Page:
By Leo Proechel, Staff Writer
Imagine you’re with some friends, consuming things the law says you shouldn’t. One of your said friends begins complaining of terrible hallucinations, vomits, and passes out. You’re scared and think your friend needs help, but you don’t want to to get caught breaking the law. What do you do? What do you risk by seeking help and consequently exposing you and your friends? At the moment, the answer to that question is somewhat unclear.
According to some interpretations of section 6.3.2 of the Warren Wilson 2013-14 Student Handbook, you should not, in the above situation, have a reason to fear punishment by authorities. According to bullet five, entitled Good Samaritan, “the college will provide educational options, rather than mere punitive actions, to those who offer their assistance to others in need.” On a similar note, bullet four, entitled Immunity for Victims, provides amnesty for “victims of crimes,” noting that “it is in the best interests of this community that as many victims as possible choose to report to college officials.”
However, this policy begs a lot of questions. For one thing, “others in need” might be interpreted as including anyone from students who have overdosed on drugs, to those who have been a victim of sexual assault, to someone who fell off a roof. Furthermore, the term “victims of crimes” doesn’t seem to include those who are suffering from a drug overdose or another drug-related injury. In other words, it appears as though your choice to get help for a fellow law-breaking friends in need grants you immunity from punitive actions for you, but not for your friend or anyone else in the vicinity who may wind up getting caught breaking the law in the process of your seeking help.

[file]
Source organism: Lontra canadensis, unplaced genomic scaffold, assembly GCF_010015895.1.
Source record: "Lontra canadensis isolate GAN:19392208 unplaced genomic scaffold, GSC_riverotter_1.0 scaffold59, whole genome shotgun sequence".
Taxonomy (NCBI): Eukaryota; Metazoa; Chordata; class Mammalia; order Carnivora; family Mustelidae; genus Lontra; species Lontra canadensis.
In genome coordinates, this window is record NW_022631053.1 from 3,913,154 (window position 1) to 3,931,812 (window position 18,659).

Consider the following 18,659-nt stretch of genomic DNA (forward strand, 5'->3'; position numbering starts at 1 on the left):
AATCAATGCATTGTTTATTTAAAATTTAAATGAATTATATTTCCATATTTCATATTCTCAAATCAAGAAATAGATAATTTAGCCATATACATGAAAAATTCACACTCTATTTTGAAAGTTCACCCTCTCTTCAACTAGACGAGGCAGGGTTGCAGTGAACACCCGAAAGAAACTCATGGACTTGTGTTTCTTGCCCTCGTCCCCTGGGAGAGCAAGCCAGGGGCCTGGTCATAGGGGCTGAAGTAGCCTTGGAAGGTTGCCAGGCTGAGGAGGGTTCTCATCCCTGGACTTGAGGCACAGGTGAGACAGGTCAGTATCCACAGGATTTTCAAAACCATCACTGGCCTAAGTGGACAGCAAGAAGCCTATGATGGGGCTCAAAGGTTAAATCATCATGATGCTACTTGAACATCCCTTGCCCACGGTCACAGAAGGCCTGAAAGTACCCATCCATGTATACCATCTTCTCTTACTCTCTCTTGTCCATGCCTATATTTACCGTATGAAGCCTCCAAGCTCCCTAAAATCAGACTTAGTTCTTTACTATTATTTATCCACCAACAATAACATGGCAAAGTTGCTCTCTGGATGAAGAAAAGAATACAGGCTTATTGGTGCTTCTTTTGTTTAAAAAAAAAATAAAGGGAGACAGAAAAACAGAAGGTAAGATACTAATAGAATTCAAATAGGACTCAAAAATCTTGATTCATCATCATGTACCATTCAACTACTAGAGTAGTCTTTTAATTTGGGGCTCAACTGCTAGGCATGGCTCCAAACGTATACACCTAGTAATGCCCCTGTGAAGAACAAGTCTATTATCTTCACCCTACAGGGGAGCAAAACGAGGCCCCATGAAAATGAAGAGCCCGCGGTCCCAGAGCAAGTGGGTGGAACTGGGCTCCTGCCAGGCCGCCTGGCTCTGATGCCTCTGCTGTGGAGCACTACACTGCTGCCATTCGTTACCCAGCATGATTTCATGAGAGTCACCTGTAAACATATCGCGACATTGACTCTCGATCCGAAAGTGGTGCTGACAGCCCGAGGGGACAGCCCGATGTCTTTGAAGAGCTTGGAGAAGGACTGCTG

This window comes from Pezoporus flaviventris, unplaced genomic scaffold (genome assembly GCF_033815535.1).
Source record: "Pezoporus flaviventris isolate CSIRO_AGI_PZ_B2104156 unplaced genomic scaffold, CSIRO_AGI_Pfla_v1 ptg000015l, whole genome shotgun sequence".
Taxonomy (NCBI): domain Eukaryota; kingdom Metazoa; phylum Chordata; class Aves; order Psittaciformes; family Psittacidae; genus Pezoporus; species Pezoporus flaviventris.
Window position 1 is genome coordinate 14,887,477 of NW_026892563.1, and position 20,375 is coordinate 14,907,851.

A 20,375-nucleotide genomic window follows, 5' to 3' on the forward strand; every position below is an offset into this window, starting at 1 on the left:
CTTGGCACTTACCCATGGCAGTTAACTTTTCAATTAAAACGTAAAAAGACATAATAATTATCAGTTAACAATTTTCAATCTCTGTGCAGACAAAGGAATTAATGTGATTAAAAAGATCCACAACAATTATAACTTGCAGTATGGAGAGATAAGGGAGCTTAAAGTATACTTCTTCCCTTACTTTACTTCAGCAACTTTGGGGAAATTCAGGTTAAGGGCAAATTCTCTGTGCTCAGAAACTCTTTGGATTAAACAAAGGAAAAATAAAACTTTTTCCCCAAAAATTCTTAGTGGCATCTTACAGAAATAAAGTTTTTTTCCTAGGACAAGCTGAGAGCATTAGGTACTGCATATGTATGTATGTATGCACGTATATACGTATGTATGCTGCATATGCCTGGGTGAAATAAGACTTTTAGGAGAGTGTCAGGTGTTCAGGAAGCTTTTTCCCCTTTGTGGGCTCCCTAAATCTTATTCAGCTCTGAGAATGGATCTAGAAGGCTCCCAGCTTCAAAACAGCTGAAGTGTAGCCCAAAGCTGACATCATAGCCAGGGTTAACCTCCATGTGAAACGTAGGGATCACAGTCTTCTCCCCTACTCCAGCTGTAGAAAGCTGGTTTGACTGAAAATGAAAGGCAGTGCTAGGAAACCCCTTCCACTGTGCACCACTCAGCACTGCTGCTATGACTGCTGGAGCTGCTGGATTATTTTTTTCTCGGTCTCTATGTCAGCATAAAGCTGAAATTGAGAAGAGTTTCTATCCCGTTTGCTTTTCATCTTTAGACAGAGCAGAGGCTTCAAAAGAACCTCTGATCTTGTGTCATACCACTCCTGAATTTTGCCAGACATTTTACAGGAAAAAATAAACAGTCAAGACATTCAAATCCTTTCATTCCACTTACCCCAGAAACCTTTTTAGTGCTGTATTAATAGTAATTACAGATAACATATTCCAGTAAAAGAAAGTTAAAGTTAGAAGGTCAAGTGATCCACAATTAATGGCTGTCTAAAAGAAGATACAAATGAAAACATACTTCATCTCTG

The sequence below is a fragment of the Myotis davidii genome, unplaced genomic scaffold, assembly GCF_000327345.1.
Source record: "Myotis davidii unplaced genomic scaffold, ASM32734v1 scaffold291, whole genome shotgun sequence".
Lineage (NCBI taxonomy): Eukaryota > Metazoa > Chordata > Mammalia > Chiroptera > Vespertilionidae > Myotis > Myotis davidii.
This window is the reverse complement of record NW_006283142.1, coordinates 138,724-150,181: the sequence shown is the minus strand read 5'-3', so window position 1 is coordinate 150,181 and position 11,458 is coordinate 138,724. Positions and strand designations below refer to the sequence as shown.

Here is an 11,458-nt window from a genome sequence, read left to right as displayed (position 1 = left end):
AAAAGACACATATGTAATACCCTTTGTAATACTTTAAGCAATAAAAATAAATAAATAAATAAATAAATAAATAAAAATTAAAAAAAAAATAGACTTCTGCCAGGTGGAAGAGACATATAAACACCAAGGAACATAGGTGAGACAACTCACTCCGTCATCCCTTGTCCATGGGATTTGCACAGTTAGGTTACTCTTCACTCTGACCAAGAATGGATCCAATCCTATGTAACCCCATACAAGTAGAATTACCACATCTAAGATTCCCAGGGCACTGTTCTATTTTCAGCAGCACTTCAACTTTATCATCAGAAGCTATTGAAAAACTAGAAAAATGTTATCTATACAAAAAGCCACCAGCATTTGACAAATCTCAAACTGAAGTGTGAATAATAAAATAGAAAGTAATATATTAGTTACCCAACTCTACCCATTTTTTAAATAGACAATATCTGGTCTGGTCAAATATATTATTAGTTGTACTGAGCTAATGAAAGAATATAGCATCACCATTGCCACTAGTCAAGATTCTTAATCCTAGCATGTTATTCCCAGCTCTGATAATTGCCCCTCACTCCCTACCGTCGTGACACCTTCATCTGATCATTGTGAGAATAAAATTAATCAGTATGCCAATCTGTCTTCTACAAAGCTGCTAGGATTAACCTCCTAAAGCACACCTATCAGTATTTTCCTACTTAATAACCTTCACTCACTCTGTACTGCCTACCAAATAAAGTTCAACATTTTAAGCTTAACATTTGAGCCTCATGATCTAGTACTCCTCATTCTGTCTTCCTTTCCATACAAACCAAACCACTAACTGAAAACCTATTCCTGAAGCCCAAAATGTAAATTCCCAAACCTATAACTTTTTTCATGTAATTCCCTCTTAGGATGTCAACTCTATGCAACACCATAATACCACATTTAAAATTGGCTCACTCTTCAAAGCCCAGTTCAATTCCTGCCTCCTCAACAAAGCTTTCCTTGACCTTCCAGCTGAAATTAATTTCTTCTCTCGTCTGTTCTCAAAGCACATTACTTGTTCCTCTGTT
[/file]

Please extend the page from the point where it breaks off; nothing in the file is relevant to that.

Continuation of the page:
To Leigh Manuel, Substance Abuse Prevention and Education Coordinator, this policy is vague and problematic. “We’ve got a lot of feedback that there’s confusion. So I’m working to try to clarify a lot of that,” she said. This is why she is currently writing a new proposed version of the policy, entitled the Responsible Action Protocol, or RAP, which specifies student protection from formal College disciplinary actions in drug-related incidents. Under the RAP, this protection would be provided only if students follow three steps: calling Public Safety or 911, staying with the person who needs help, and fully cooperating with emergency personnel.
While Manuel is still refining her new policy proposal, she hopes for its final draft to address such issues as which parties will receive immunity in emergency situations, as well as whether students can receive immunity for non drug- or violence-related emergencies, such as falling off of a roof on which it is against school policy to set foot.
Manuel doesn’t believe that changing the wording in the policy will, on its own, motivate students to seek help when they need it. This is why she is doing everything she can to find ways to spread the word about the RAP. ”It could be hidden in the handbook; that hardly matters,” she said. ”Really, the reaching out is the most important piece.” However, she still believes that refining the policy is an important first step. The policy can only work, she said, “if everyone…[including] Public Safety and RA’s, are on the same page. I know I’m going to sleep a lot better when it’s all in the handbook.”